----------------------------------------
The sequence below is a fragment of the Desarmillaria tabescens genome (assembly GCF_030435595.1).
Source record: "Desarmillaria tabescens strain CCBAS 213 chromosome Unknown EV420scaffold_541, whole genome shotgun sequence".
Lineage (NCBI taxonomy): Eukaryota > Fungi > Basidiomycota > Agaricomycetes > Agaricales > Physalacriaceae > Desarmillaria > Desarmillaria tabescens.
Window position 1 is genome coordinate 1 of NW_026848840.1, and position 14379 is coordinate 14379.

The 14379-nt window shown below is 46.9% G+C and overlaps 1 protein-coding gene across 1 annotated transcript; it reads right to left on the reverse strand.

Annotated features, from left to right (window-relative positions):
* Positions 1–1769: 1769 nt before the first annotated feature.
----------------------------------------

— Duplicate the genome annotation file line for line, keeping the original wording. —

The sequence below is a fragment of the Desarmillaria tabescens genome (assembly GCF_030435595.1).
Source record: "Desarmillaria tabescens strain CCBAS 213 chromosome Unknown EV420scaffold_541, whole genome shotgun sequence".
Lineage (NCBI taxonomy): Eukaryota > Fungi > Basidiomycota > Agaricomycetes > Agaricales > Physalacriaceae > Desarmillaria > Desarmillaria tabescens.
Window position 1 is genome coordinate 1 of NW_026848840.1, and position 14379 is coordinate 14379.

The 14379-nt window shown below is 46.9% G+C and overlaps 1 protein-coding gene across 1 annotated transcript; it reads right to left on the reverse strand.

Annotated features, from left to right (window-relative positions):
* Positions 1–1769: 1769 nt before the first annotated feature.